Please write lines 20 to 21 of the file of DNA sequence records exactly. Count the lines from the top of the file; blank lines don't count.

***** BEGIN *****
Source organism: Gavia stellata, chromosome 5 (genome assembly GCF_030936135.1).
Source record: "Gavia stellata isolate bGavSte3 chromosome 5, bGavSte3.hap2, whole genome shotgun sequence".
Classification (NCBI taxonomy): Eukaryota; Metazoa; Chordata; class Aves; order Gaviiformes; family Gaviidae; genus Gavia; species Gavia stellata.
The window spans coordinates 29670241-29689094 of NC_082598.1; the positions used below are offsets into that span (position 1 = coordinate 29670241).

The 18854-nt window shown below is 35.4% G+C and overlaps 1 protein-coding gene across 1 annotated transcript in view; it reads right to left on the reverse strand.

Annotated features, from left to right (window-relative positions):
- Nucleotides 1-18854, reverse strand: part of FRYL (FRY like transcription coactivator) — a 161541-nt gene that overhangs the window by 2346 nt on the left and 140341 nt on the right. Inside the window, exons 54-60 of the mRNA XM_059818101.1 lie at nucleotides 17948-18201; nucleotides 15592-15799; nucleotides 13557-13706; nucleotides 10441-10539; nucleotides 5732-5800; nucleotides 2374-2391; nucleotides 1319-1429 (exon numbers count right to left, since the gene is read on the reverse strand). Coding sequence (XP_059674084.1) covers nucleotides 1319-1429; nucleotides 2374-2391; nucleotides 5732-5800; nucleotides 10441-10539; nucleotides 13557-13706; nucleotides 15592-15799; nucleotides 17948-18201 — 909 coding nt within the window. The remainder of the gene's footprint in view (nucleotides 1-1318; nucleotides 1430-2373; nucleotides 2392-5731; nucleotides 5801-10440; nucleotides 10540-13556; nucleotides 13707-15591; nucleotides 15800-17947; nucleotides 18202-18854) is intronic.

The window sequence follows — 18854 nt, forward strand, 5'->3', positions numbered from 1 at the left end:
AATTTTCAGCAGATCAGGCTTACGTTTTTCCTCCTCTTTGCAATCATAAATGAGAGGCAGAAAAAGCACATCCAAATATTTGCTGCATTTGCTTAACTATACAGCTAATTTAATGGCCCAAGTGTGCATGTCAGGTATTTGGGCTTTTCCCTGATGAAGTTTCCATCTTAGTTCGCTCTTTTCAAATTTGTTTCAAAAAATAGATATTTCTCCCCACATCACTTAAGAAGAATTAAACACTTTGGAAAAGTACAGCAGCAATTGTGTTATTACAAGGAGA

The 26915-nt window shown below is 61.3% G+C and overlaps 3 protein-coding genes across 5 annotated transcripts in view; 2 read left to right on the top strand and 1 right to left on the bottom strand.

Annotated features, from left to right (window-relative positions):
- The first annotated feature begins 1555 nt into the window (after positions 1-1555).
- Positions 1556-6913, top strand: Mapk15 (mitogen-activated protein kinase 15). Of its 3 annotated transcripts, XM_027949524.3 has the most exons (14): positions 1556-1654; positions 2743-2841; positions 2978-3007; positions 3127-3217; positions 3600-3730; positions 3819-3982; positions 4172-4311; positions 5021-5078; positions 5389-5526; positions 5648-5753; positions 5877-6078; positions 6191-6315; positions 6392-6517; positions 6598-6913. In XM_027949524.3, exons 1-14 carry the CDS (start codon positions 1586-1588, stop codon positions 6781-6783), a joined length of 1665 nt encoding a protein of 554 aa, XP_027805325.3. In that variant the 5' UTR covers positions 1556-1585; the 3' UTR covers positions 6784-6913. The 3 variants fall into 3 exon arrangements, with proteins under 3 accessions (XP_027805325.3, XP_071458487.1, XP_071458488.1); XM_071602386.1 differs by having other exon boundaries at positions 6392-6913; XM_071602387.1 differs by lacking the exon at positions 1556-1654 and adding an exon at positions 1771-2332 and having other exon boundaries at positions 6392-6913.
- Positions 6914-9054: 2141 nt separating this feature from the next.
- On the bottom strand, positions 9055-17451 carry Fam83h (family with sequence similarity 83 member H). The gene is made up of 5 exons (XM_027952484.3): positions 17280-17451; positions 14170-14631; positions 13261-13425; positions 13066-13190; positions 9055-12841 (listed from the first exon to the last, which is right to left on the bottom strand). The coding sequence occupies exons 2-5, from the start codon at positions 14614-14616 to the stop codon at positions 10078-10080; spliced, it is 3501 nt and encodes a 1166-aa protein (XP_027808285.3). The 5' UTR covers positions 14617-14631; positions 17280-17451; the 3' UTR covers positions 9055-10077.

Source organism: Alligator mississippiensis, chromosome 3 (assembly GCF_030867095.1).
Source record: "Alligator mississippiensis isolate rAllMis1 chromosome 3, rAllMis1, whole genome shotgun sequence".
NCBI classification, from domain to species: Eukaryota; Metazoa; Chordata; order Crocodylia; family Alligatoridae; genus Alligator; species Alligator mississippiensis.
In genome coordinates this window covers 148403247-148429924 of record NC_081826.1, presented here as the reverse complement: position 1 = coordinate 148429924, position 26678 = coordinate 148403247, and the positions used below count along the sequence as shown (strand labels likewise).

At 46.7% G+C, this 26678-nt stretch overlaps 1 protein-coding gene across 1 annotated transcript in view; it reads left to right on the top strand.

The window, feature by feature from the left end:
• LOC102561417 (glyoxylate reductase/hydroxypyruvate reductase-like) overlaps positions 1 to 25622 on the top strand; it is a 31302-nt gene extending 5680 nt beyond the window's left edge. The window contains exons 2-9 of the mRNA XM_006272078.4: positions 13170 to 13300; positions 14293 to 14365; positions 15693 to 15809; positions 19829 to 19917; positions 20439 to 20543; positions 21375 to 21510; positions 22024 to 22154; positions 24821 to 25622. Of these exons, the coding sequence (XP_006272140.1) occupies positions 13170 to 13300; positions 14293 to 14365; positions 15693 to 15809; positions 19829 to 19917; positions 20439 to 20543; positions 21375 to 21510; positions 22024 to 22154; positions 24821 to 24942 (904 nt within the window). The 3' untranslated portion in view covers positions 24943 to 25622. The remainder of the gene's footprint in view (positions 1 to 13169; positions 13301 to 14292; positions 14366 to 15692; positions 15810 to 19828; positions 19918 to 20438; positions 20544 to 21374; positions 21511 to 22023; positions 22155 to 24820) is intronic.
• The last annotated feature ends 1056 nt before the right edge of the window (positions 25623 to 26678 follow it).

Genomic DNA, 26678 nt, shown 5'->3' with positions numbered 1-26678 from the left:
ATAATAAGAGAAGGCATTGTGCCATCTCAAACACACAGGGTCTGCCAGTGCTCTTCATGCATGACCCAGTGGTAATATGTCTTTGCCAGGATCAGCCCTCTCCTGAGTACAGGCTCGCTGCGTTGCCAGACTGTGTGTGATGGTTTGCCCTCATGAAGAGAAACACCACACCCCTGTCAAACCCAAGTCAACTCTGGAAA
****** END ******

At 46.7% G+C, this 26678-nt stretch overlaps 1 protein-coding gene across 1 annotated transcript in view; it reads left to right on the top strand.

The window, feature by feature from the left end: